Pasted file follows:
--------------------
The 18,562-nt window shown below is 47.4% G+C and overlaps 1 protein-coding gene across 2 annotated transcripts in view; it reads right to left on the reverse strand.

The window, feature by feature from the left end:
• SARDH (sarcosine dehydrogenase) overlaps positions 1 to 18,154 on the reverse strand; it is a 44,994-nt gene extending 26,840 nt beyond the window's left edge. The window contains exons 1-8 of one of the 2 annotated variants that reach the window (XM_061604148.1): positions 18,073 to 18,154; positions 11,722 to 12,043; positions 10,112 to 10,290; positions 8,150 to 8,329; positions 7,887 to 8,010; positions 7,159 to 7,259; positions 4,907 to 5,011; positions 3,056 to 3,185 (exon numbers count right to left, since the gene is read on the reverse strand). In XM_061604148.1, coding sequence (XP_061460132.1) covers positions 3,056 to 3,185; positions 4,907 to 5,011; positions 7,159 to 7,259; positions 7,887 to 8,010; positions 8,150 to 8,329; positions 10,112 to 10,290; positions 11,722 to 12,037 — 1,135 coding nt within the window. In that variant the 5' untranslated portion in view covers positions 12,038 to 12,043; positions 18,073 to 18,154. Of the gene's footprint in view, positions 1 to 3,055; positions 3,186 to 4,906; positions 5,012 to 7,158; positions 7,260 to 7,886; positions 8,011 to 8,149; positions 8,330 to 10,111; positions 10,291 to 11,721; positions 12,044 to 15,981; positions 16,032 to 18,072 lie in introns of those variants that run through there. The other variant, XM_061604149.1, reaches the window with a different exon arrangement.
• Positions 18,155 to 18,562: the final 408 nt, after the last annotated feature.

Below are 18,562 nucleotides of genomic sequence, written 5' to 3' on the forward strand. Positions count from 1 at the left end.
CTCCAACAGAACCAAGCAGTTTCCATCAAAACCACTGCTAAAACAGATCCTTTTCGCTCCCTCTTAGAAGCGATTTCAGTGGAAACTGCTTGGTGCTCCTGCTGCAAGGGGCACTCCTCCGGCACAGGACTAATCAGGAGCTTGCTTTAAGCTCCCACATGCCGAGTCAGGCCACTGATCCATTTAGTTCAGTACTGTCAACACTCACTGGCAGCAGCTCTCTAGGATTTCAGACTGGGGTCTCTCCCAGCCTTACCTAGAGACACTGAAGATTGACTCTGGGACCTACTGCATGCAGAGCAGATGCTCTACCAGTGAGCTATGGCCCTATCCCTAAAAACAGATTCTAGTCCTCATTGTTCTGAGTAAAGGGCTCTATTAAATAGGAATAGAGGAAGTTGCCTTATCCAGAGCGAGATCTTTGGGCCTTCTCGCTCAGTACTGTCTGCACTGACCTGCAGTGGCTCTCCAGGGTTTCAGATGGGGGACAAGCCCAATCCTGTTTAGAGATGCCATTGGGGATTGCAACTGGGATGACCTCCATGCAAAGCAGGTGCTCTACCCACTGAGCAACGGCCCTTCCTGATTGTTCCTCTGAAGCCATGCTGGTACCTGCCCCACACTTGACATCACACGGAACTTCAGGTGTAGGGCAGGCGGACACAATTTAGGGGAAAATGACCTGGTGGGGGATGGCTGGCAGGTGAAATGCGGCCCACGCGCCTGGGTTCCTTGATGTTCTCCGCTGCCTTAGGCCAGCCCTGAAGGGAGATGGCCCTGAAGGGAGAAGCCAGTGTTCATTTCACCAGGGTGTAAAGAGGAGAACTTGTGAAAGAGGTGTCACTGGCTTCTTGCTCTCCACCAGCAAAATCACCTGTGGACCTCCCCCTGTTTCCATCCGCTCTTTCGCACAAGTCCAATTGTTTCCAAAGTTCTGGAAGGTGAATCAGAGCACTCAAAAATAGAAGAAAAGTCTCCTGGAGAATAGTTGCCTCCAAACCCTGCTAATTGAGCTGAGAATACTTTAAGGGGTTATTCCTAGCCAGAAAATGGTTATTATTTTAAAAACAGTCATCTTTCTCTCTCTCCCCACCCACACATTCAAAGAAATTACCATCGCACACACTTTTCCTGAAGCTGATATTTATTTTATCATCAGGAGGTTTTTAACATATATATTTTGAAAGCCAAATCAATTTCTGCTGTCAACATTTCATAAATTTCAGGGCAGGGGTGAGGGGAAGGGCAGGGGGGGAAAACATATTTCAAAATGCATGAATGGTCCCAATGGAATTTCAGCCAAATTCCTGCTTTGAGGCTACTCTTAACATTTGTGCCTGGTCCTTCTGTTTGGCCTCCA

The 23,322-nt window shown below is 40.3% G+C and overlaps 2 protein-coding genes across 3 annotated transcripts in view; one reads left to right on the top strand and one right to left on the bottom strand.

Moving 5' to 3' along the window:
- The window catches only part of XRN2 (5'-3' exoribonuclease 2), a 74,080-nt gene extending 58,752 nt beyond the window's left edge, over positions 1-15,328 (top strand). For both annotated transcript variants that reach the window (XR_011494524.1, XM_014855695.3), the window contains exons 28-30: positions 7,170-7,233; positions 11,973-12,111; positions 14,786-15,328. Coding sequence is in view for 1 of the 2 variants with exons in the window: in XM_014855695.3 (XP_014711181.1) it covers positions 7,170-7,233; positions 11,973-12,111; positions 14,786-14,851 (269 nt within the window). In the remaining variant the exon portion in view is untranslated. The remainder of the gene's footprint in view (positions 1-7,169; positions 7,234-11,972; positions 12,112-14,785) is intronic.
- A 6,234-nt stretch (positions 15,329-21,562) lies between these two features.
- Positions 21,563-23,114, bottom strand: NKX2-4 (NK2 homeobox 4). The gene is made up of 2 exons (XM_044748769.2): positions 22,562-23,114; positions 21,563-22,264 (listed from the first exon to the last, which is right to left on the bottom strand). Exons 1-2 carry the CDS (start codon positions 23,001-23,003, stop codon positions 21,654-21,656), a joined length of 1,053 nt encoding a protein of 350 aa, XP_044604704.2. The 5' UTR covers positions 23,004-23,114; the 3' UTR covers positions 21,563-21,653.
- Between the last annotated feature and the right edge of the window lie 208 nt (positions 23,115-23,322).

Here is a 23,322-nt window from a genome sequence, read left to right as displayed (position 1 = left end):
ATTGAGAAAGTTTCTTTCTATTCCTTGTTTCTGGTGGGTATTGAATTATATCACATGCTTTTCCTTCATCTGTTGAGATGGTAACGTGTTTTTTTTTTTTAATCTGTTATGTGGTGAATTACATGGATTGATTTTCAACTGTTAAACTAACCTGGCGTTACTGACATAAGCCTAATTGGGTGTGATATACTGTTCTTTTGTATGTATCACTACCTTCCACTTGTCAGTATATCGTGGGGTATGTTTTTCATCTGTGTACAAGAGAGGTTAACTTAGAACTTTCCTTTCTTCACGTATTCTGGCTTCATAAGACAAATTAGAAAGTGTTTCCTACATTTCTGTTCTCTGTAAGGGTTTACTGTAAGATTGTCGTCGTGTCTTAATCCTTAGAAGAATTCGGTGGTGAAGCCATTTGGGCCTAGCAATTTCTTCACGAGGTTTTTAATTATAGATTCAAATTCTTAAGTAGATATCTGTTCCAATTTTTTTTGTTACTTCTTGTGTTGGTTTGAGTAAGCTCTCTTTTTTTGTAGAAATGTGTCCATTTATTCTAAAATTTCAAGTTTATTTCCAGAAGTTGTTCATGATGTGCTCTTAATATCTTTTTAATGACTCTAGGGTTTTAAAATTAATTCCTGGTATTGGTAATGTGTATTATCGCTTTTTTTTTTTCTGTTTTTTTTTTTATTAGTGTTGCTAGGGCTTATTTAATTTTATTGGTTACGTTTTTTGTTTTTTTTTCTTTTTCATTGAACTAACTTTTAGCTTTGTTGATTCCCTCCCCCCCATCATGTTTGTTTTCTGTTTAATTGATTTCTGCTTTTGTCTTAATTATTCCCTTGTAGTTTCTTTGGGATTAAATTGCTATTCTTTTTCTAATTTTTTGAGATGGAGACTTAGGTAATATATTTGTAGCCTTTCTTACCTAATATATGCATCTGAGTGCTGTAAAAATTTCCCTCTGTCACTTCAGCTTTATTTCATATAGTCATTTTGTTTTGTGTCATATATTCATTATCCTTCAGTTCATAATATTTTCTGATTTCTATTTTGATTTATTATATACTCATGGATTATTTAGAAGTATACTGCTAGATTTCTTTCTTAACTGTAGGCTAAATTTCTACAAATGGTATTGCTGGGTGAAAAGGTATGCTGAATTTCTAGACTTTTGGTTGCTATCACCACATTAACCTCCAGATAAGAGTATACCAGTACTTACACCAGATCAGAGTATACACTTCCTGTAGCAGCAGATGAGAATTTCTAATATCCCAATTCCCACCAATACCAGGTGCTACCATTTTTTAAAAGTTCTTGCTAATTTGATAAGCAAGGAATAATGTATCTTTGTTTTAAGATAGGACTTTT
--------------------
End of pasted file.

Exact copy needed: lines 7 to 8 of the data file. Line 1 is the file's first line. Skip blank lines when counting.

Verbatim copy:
The 23,322-nt window shown below is 40.3% G+C and overlaps 2 protein-coding genes across 3 annotated transcripts in view; one reads left to right on the top strand and one right to left on the bottom strand.

Moving 5' to 3' along the window: